computing a first parity signal as an exclusive OR of said first sub-element of the first request element from the first phase and the second sub-element from the second request element from the second phase;
computing a second parity signal as an exclusive OR of said second sub-element of the first request element from said first phase and said first sub-element from said second request element from said second phase.
15. The method of claim 11 wherein providing comprises generating a first data element, a second data element, a third data element, and a fourth data element in respectively a first phase, a second phase, a third phase, and a fourth phase, each data element have a first sub-element, a second sub-element, a third sub-element, and a fourth sub-element, and wherein computing comprises:
computing a first parity signal as a function of said first sub-element of the first data element from the first phase and the second sub-element from the second data element from the second phase and the third sub-element from the third data element from the third phase and the fourth sub-element from the fourth data element from the fourth phase;
computing a second parity signal as function of said second sub-element of the first data element from the first phase and the third sub-element from the second data element from the second phase and the fourth sub-element from the third data element from the third phase and the first sub-element from the fourth data element from the fourth phase;
computing a third parity signal as a function of said third sub-element of the first data element from the first phase and the fourth sub-element from the second data element from the second phase and the first sub-element from the third data element from the third phase and the second sub-element from the fourth data element from the fourth phase;
computing a fourth parity signal as a function of said fourth sub-element of the first data element from the first phase and the first sub-element from the second data element from the second phase and the second sub-element from the third data element from the third phase and the third sub-element from the fourth data element from the fourth phase.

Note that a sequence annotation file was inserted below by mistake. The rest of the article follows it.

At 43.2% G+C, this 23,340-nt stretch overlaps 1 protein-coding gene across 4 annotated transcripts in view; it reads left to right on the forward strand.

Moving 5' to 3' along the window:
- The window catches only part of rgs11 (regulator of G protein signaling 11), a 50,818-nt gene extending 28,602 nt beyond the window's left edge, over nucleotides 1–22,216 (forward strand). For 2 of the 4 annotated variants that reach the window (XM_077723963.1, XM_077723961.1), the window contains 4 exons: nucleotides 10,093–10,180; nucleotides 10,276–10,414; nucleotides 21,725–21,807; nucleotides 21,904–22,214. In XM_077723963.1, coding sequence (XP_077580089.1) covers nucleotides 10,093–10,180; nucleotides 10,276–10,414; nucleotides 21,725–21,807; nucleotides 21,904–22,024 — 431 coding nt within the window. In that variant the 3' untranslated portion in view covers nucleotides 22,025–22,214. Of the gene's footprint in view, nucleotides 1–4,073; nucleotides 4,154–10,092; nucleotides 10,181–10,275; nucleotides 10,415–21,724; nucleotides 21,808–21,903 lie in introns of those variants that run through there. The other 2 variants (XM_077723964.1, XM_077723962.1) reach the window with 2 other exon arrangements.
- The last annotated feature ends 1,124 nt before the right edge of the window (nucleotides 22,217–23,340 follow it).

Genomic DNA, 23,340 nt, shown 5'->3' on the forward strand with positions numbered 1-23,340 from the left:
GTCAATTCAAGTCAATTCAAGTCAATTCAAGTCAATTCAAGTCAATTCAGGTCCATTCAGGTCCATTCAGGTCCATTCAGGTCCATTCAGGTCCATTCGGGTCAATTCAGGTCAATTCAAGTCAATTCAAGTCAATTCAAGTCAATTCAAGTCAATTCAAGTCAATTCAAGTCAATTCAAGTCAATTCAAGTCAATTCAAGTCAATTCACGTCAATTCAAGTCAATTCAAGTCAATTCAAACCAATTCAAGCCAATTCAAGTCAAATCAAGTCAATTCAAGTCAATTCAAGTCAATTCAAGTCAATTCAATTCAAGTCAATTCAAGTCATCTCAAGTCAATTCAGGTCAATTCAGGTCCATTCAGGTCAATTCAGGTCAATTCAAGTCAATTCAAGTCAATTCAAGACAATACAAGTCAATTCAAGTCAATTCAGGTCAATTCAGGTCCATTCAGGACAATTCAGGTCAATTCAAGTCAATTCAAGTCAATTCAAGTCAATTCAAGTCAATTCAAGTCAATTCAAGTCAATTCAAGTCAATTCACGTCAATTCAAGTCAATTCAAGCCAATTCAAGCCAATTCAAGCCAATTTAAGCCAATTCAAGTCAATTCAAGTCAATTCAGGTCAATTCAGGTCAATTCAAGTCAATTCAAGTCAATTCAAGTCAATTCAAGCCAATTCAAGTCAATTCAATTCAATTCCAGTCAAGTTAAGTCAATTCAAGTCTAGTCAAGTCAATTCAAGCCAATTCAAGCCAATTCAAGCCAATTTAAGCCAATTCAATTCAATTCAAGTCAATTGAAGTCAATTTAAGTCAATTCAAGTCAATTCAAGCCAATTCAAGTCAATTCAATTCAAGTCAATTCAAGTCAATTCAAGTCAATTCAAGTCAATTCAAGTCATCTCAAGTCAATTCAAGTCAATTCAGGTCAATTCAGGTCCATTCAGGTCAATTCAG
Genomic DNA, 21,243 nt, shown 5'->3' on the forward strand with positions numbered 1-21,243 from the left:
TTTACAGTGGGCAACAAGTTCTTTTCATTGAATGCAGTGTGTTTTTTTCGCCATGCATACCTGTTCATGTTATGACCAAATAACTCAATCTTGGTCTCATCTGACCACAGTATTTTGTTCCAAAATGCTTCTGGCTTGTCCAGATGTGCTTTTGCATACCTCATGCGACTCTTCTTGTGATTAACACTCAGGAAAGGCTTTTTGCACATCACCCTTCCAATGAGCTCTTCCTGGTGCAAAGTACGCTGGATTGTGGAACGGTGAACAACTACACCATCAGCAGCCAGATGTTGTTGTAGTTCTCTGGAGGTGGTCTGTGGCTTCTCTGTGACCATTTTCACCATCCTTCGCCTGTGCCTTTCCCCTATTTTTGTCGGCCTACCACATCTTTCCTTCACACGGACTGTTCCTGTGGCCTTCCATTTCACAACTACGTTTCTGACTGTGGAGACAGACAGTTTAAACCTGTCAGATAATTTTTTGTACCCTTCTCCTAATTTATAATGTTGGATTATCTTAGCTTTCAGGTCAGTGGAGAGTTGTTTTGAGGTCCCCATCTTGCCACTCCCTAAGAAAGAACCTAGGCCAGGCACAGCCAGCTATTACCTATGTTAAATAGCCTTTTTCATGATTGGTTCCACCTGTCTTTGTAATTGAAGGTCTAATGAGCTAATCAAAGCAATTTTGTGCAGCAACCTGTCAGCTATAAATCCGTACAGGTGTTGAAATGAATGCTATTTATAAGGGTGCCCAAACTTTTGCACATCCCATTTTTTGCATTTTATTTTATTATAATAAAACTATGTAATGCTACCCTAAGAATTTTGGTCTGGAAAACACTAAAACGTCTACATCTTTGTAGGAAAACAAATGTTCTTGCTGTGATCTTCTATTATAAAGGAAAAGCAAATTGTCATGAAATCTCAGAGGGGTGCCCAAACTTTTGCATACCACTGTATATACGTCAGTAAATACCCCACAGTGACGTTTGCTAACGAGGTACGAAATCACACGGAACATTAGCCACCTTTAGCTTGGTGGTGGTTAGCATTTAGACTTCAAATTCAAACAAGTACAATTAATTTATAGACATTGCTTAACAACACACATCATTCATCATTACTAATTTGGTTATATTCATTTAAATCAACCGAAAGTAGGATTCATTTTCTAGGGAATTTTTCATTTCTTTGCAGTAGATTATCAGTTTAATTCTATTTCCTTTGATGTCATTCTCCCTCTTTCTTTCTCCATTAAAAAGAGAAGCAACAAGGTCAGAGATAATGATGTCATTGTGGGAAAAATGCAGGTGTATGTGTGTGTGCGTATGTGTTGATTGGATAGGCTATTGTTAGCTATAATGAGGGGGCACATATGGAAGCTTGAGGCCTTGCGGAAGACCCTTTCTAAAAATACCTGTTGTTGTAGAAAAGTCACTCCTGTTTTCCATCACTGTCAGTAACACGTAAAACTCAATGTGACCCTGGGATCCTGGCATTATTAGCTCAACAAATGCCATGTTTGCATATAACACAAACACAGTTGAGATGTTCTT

16. A bus agent comprising:
a quad pumped data bus interface to sequentially generate a first data element, a second data element, a third data element, and a fourth data element in a source synchronous manner during a data transfer time period equivalent to a bus clock cycle of a bus clock signal that operates at a bus clock frequency;
a parity generation circuit to generate a parity signal that is a multi-bit signal, each bit of the multi-bit signal being a function of the first data element, the second data element, the third data element, and the fourth data element, said parity signal to be generated in a single bus clock cycle using a common clock protocol at the bus clock frequency.
17. The bus agent of claim 16 wherein said parity signal is to be generated in the single bus clock cycle subsequent to a bus cycle in which said first data element, said second data element, said third data element, and said fourth data element are generated.
18. The bus agent of claim 16 wherein said quad pumped data bus interface is also to sequentially transmit a first plurality of data inversion signals to indicate whether sub-elements of the first data element have been inverted, a second plurality of data inversion signals to indicate whether sub-elements of the second data element have been inverted, a third plurality of data inversion signals to indicate whether sub-elements of the third data element have been inverted, and a fourth plurality of data inversion signal to indicate whether sub-elements of the fourth data element have been inverted, wherein said parity signal is a function of said first through fourth data inversion signals and said first through fourth data elements.
19. The bus agent of claim 18 wherein each data element comprises four sub-elements, a first sub-element, a second sub-element, a third sub-element, and a fourth sub-element, each sub-element being associated with a data inversion signal and together with said data inversion signal being a fixed portion of an element.
20. The bus agent of claim 19 wherein said parity generation circuit is to generate:
a first parity signal as a function of said first sub-element of the first data element from a first phase and the second sub-element from the second data element from a second phase and the third sub-element from the third data element from a third phase and the fourth sub-element from the fourth data element from a fourth phase;